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The 2019 Novel Coronavirus: 7 Things You Need to Know

National Headquarters  |  January 30, 2020
An illustration of the 2019 Novel Coronavirus as viewed through an electron microscope. Photo: Centers for Disease Control and Prevention (CDC).

By Dilber Shatursun

As new epidemics emerge and threaten public health on a global scale, so can the misinformation that follows. Here, we share with you these simple facts about the recent coronavirus outbreak currently taking China- and the world- by storm.

1. What is a coronavirus?

Coronaviruses are not new phenomena. They are a category of viruses that cause mild to severe illness mostly in birds and mammals, with mutated forms affecting humans. In fact, you’re likely aware of one of them already: SARS (otherwise called SARS-CoV).

What’s more, everyone is likely to contract at least one common coronavirus at some point in their lifetime. What has currently caused worldwide panic- and a growing number of fatalities- is formally called the 2019 Novel Coronavirus (or 2019-nCoV).

As for its name, coronaviruses have crown-like spikes on its surface, loosely resembling a crown, or corona in Latin.

2. Where did the virus come from?

Though the exact origin is difficult to pinpoint at this time, scientists and researchers currently believe the 2019 Novel Coronavirus came from an animal source. SARS-CoV was found to come from bats and MERS-CoV, or Middle Eastern Respiratory Syndrome Coronavirus, was found to come from camels.

What they do know is that first known cases of the 2019-nCoV are thought to be linked to a seafood and live animal market in Wuhan, located in China’s Hubei Province, suggesting a transfer from animal to human. However, a large number of patients reportedly had little to no contact to animal markets, indicating person-to-person transferring of the virus is occurring. 

As more and more people have become infected, it is clear the virus can transfer without the presence of an infected animal and, instead, from person to person.

3. How exactly does it spread?

While exact answers are still being determined, based on the spread of previous coronaviruses like SARS, current research suggests the virus may spread through respiratory droplets that come from coughs and sneezes. Absorbing these droplets through inhalation or contact through skin and orifices (particularly when touching one’s eyes, nose, or mouth) can lead to infection.

4. What happens if you get infected?

Symptoms of the 2019 Novel Coronavirus vary among infected individuals and range in severity, with some cases resulting in death. They may manifest anywhere from 2 to 14 days and can include fever, coughing, difficulty breathing, a sore throat, overall unease – all similar to the common cold. This may be the virus’ most frightful aspect, which raises the question…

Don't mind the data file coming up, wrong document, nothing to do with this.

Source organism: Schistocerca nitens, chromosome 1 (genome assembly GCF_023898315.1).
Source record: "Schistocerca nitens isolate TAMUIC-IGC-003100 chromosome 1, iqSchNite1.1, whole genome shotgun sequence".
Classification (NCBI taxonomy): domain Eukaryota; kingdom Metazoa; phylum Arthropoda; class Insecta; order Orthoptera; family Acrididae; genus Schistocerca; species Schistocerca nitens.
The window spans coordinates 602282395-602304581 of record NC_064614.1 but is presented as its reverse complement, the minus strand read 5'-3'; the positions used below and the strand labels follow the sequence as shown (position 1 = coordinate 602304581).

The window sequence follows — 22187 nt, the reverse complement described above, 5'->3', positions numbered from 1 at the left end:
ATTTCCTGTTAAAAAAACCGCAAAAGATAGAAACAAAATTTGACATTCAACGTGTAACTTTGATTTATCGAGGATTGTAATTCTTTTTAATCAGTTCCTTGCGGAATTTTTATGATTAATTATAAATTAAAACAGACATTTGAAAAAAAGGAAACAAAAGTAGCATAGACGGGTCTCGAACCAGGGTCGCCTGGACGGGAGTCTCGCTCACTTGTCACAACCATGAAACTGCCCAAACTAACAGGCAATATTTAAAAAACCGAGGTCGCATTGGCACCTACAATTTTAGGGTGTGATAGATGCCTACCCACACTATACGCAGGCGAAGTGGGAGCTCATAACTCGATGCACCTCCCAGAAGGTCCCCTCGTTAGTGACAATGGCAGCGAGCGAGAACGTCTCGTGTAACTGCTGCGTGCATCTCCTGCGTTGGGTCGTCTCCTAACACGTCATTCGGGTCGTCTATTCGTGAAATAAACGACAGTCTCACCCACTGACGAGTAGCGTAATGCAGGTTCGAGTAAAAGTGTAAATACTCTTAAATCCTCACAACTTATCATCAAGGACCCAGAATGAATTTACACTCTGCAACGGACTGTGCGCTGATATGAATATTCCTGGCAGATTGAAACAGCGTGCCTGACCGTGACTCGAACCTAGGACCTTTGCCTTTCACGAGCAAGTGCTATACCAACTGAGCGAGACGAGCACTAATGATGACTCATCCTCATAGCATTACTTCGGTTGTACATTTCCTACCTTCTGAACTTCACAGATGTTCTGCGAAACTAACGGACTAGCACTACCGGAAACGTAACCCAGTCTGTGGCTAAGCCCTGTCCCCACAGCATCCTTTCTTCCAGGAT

5. How likely is this to affect me if I’m in the United States?

As of February 5, the Centers for Disease Control and Prevention (CDC) confirm there are 12 individuals who have tested positive for 2019-nCoV. They are located in Arizona, California, Illinois, Massachusetts, and Washington state. Visit the CDC’s 2019-nCoV situation summary for the latest updates in new US cases.

Still, to put the local threat of the 2019-nCoV into perspective, there is another virus that has infected approximately 15 million Americans, caused the hospitalization of more than 150,000, and is responsible for the death of 8,000 since October alone. Worrisome? Yes. Do you already know it? Yes to that, too. What’s it called? Influenza.

That’s right. Based on current CDC estimates, the average American is much more likely to contract the flu than the 2019-nCoV. Unless you have recently travelled from China (within the past 14 days) or have interacted with someone who has (or has tested positive for 2019-nCoV) AND you are displaying flu-like symptoms, the general public is most likely not at risk.

Those who are at higher risk are those healthcare workers treating cases of 2019-nCoV and their close contacts. However, if you have reason to believe you are at risk, please see the CDC’s guidelines on what to do here.

6. Is it still okay to travel internationally?

The World Health Organization has just declared the 2019-nCoV outbreak a public health emergency of international concern. As a result, we caution international travel and discourage exposure to densely populated public spaces. If you must, follow our guide to staying safe, no matter where you are in the world.

As for travel specifically to China, the CDC currently recommends cancelling all nonessential trips. See the CDC’s latest travel advisory here.

7. I’m concerned…. what can I do to keep myself and others safe?

We suggest three easy courses of action.

First, educate yourself and others about the recent outbreak. Discuss it among family, friends, colleagues, and more. Better yet, share this article with a friend and on your social networks. Knowledge is key to taking appropriate action.

Second, read all about our suggested 2019-nCoV preventative measures to help minimize risk of infection for you and your loved ones.

Third, help aid workers and residents on the frontlines of the epidemic across cities in China, and make a donation that will help purchase protective coveralls, N95 respirators, surgical masks, face shields, and much more for them to use. With the rising toll of the infection growing, every ounce of prevention counts. Find out more in the link below.

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